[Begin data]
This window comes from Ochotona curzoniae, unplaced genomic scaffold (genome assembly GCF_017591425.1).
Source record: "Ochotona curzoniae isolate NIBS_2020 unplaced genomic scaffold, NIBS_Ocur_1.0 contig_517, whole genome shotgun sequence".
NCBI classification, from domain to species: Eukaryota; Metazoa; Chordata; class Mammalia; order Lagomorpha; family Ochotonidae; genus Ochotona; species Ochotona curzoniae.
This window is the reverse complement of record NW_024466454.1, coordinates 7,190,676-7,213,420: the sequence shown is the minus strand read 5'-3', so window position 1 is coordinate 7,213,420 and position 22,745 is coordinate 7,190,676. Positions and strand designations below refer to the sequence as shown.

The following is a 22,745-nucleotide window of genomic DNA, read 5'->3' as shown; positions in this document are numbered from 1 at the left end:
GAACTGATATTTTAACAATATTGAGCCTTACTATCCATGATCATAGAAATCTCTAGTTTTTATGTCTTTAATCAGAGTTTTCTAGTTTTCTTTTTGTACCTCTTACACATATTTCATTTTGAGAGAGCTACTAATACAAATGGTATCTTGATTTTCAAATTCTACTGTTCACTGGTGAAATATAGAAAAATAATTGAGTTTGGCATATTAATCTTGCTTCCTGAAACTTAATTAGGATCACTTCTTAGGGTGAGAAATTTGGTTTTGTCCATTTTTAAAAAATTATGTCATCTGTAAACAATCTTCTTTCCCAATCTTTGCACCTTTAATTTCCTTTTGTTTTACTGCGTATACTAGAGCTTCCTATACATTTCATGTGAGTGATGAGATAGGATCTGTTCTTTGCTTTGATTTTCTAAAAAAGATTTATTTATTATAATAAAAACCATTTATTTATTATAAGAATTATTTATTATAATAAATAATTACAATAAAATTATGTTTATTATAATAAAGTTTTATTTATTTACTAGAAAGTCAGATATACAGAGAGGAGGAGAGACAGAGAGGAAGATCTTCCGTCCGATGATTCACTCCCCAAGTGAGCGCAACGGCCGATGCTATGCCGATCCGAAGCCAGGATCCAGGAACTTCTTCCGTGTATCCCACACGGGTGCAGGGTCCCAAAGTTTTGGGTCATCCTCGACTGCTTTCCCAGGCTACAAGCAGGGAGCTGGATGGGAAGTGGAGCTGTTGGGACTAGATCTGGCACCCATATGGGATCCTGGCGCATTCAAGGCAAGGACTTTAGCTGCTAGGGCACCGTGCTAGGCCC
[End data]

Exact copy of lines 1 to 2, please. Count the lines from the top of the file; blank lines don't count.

This window comes from Ochotona curzoniae, unplaced genomic scaffold (genome assembly GCF_017591425.1).
Source record: "Ochotona curzoniae isolate NIBS_2020 unplaced genomic scaffold, NIBS_Ocur_1.0 contig_517, whole genome shotgun sequence".